I’ve talked far too long without going on about my host family. Sure, I’ve offhandedly mentioned how wonderful they are or how they pointed me to El Rastro, but I haven’t gone in too deep about what makes them amazing people. I’m not sure I’ll be able to convey it here, but I’ll give it a try.
So the best place to begin is the beginning, so I’ll start with their names: Luisa and Antonio, but he prefers Chicho. They live equidistant from three metro stops: Avenida de América, Cruz del Rayo, and República Argentina. Chicho is such a big fan of Real Madrid that he yells out in joy whenever they score a goal, and his idea of a joke is to say the opposite of what is true. After I’ve eaten an entire plate of tortellini and Luisa asks if I enjoyed it, he’ll be quick to say, “No, he couldn’t stand it.” Always with a smile on his face, and always putting a smile on mine.
Luisa will actively choose to walk to a destination rather than take the bus, a feat that I haven’t been able to emulate. Luisa also happens to be an excellent cook, and I have almost always left the dinner table with a waddle from how much food I ate. She usually says “todo para ti,” which I have always taken literally. Chicho, for his part, makes a great gazpacho.
I’m going to be honest with you here: I was really nervous about having a host family. I came into this semester having barely ever spoken Spanish outside of a class. Because of a whole lot of social anxiety, I’ve only recently been able to talk to new people in English. And I was expected to live with two people for months with almost no idea what they’d be like or whether I’d enjoy the experience. We did talk a little during the summer over email, but not enough for me to get a feel for them. I was nervous right up until the moment Luisa came to pick me up from the hotel we were staying at for the first few days in Spain. Talking to her in person lifted a weight off of my chest—not totally, but enough—and talking to Chicho later in the apartment lifted the weight even more so. We talked about travel, food, my upcoming classes, and my nervousness with Spanish. While I hadn’t eased into Spain as my one and only true home forever that first day, my first meeting with Luisa and Chicho made me feel that I could find a home there, at least for a little while.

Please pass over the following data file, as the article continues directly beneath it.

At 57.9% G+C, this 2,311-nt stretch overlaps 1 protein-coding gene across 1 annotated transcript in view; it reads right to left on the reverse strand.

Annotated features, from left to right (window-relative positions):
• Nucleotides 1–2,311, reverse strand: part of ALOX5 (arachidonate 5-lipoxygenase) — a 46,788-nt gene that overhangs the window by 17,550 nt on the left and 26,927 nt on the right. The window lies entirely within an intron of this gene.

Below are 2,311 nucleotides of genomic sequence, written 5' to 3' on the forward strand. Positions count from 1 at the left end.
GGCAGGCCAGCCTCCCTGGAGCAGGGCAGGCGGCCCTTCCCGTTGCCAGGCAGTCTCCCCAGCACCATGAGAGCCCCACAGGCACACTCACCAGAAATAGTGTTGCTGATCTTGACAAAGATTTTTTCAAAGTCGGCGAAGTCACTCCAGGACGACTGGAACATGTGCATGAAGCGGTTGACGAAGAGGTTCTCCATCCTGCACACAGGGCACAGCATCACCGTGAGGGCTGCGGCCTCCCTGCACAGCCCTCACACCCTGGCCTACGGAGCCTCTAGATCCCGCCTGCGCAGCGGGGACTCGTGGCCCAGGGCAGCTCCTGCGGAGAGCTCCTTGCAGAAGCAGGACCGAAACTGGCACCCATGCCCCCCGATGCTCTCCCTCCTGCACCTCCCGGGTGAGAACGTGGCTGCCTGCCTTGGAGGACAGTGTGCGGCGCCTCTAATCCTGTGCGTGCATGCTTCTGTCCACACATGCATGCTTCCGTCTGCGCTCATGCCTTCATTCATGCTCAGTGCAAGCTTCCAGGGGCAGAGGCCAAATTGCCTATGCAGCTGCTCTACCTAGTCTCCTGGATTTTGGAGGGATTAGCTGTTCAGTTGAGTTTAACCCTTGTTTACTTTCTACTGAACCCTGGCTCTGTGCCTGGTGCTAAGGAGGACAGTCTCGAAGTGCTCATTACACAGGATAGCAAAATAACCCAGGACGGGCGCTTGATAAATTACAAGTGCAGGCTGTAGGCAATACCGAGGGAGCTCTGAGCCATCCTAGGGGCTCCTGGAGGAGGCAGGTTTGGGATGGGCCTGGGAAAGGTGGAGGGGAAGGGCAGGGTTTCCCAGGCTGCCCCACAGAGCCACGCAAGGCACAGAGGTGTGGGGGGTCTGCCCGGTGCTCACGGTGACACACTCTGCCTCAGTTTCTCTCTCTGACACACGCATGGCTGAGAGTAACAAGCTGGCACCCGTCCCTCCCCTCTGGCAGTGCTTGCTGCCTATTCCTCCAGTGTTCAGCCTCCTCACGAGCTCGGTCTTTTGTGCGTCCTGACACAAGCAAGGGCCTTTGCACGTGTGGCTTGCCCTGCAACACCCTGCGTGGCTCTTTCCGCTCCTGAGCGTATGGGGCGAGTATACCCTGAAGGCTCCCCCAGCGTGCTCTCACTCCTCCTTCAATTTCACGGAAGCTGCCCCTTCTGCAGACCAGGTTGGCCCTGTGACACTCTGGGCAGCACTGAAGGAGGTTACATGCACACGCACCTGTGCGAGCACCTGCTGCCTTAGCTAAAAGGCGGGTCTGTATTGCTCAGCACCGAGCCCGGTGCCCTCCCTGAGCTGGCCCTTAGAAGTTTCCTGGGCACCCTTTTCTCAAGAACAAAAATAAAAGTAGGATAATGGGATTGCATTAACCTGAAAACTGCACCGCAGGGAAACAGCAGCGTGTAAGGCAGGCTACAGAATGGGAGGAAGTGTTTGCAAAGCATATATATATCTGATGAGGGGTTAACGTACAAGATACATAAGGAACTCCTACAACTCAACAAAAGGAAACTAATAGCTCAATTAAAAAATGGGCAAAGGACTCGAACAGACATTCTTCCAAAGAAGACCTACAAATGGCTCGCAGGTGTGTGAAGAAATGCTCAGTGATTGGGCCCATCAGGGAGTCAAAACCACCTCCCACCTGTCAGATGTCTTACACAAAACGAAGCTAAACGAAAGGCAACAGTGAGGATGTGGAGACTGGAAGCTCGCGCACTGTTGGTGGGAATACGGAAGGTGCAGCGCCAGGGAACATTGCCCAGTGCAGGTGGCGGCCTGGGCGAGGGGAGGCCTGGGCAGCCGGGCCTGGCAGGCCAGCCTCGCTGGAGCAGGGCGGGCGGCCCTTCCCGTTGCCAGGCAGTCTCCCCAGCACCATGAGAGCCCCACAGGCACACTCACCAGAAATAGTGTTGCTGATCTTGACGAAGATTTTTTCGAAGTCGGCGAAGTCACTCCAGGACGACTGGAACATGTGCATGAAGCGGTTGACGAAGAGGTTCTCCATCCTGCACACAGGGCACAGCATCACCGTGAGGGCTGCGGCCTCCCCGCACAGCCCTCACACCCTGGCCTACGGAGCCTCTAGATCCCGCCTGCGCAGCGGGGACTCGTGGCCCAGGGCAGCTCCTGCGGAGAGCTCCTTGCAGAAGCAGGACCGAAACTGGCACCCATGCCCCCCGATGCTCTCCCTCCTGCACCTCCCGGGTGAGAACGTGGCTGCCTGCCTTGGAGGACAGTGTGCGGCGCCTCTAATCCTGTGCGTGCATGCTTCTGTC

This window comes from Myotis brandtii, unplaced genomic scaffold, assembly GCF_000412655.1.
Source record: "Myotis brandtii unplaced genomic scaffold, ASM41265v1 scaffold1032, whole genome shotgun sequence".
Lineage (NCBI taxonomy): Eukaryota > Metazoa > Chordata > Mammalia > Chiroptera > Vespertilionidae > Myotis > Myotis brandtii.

I was originally going to spend a year in Spain. I’m not doing that now, for a myriad of reasons, but my host family is not one of them. If anything, they made the choice harder for me to make my choice. I often find myself caught in the trap of self-reflection, and one of those reflections is that I should have chosen to go to Alcalá rather than Madrid. I try to imagine myself in that position, but I can’t picture my time in Spain without my host family. For me, they are as much a part of this place as the city itself.